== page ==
“An Israel That The World Would Love” (Times Of Israel)
Michael Laitman, On The Times of Israel: “An Israel That the World Would Love”
Among the many divisions that plague the Israeli society, one of the fiercest is the dispute between those who want to define Israel as a nation state for all its citizens and those who want to define it as the nation state of the Jews. Currently, the chasm between them seems irreconcilable. There is a way to resolve it in a way that benefits both sides and which the world embraces, but to do that, we must revive the original spirit of Judaism.
Maimonides writes in Mishneh Torah that in ancient Babylon, Abraham discovered that a single force governs nature, but it divides into the two opposites that we experience as day and night, winter and summer, cold and hot, male and female, and so forth. He also discovered that when you realize that the opposites come from a single source, you see how they complement each other and together create our reality and maintain its balance and harmony.
Abraham told what he had discovered to anyone who took interest in his words. In those days, Babylon was in a social crisis and tensions and violence grew among its people. The book Pirkei de Rabbi Eliezer details the conflicts that Abraham observed: “They wished to speak each other’s language” as before, but “they did not know each other’s language. What did they do?” asks the book, “They each took his sword and fought one another to death. Indeed,” concludes the book and describes the inevitable outcome: “half the world died there by the sword.”
When Abraham introduced his idea that differences are inherent in nature and complement one another rather than compete with one another, many people in Babylon took to it and Abraham began to garner followers. Gradually, people from all over Babylon united around him. When he moved out of Babylon and headed for Canaan, still more people joined him along the way.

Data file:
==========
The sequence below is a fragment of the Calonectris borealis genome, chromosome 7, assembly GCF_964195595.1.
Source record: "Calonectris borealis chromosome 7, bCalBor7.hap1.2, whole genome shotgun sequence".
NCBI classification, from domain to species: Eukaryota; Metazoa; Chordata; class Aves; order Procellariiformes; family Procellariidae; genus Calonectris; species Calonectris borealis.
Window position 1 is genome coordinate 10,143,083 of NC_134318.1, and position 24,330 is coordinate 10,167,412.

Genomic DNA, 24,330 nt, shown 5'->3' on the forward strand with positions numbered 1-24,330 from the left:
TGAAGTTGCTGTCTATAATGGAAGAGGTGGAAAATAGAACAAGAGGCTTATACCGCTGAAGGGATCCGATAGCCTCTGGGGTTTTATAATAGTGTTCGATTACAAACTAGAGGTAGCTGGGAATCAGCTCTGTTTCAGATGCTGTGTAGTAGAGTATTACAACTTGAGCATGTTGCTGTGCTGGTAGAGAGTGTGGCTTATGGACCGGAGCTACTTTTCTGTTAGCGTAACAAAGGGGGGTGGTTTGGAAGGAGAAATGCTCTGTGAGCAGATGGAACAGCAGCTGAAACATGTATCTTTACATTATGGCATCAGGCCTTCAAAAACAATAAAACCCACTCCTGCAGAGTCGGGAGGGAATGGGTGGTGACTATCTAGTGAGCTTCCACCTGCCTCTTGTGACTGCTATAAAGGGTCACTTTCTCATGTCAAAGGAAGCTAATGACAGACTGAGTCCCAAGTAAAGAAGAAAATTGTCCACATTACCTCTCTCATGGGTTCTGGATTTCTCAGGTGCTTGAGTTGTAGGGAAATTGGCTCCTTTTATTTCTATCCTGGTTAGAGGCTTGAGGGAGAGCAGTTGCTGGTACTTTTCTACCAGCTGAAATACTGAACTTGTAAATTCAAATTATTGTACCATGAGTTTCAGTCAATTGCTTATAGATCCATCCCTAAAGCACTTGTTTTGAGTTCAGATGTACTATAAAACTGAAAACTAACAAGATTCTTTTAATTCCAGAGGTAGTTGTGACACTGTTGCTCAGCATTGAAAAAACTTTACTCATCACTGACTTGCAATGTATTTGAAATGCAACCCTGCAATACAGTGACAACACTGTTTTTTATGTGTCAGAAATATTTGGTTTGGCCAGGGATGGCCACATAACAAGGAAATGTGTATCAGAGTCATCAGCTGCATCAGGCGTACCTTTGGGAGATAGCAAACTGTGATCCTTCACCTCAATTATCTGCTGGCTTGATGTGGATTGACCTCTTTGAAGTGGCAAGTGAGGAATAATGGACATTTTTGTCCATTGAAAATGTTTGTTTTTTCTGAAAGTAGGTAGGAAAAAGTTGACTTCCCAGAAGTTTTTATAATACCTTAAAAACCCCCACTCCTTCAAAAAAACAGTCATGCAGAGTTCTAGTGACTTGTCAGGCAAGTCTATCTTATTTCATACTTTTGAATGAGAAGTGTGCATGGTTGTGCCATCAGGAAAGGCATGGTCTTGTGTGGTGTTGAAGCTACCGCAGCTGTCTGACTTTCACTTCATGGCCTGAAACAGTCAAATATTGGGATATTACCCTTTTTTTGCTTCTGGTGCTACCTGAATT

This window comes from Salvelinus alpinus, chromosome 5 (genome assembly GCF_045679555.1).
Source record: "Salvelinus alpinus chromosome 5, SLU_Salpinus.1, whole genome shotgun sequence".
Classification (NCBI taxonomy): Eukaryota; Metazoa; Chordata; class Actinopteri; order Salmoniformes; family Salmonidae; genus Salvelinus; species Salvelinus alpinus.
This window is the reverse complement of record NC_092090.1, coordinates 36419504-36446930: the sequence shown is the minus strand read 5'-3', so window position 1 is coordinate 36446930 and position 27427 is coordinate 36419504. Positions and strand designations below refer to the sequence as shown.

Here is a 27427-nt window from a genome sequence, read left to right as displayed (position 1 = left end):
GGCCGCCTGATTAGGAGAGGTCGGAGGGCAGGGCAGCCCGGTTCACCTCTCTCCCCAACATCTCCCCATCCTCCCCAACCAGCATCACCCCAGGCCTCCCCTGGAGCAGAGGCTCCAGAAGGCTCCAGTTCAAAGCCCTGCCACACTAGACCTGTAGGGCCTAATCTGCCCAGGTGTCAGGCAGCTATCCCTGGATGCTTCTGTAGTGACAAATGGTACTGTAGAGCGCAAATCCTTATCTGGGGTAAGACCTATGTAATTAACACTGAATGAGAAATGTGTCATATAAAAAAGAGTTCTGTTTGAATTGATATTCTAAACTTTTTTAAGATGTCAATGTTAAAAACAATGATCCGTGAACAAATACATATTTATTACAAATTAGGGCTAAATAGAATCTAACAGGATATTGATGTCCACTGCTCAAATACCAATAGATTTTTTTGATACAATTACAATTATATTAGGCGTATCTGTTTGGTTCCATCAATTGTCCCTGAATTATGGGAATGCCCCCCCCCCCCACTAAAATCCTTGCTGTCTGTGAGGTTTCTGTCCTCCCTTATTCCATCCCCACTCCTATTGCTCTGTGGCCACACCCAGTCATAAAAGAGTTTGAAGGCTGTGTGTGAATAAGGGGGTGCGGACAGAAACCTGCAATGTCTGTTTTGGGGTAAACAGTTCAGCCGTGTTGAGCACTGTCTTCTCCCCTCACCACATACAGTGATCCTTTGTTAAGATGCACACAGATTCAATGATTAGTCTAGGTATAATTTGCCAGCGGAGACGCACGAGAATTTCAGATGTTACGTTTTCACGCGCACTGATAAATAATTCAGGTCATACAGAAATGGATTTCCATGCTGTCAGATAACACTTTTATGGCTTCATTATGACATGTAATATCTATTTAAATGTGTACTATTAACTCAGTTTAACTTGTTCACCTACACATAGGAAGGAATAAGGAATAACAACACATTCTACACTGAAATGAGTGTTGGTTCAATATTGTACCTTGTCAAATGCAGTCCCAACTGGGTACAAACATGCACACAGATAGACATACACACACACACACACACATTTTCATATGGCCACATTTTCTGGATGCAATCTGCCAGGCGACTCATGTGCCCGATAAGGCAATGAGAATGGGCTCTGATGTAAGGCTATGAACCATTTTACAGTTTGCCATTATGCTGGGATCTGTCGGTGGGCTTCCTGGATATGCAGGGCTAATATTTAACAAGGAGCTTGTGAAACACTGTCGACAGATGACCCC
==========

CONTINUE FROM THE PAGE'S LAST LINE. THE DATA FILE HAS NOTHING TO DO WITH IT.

Isaac and Jacob, continues Maimonides in his description in Mishneh Torah, followed in Abraham’s spiritual footsteps. Under their leadership, the alien individuals became a nation united by the idea that opposites complement rather than compete.
These were the ancestors of the people of Israel. They were individuals who came from countless tribes and nations, cared nothing for each other, had no relation or affinity for one another, but believed in the tenet that opposites complement rather than compete, and this is the secret to nature’s vitality and harmony; this is the secret of life.
Eventually, they were called Jews for two reasons: One was that they settled in Judah, and the other was that the Hebrew word Yehudi [Jew] comes from the word Yechudi [united/unique]. The unity-above-oppositeness that they had attained made them a nation and gave them their strength.
Over time, Jews often fell from their sublime perception. When they were overcome by competitiveness and hostility, they became divided and weak, and other nations conquered and tortured them. When they restored their unity above oppositeness, they regained their strength and other nations venerated them.
The current State of Israel is rife with division and replete with clashing opposites. There is no Abraham to tell them to unite above their disputes, that opposites complement rather than compete, and that one-sidedness is their worst enemy. But if we want the State of Israel to persist and for the world to appreciate it, we must nevertheless return to our core tenet of complementary opposites.
Currently, the world hates us because instead of demonstrating how to make opposites complement, we are exporting high tech weaponry and cyberwar software. If we want peace to prevail, we must do it the way we teach Israeli officers to lead: by personal example.
Only if we realize that no one will win the argument over defining Israel as a nation state for all its citizens or only for the Jews since we are meant to complement these opposites rather than win the argument, only then will we be able to make peace among ourselves. And as we do so, we will find that the world welcomes our newly found unity and embraces the idea of unity above divisions. If, however, we insist on division, the world will divest from us, boycott us, and sooner rather than later, the country will dissolve.
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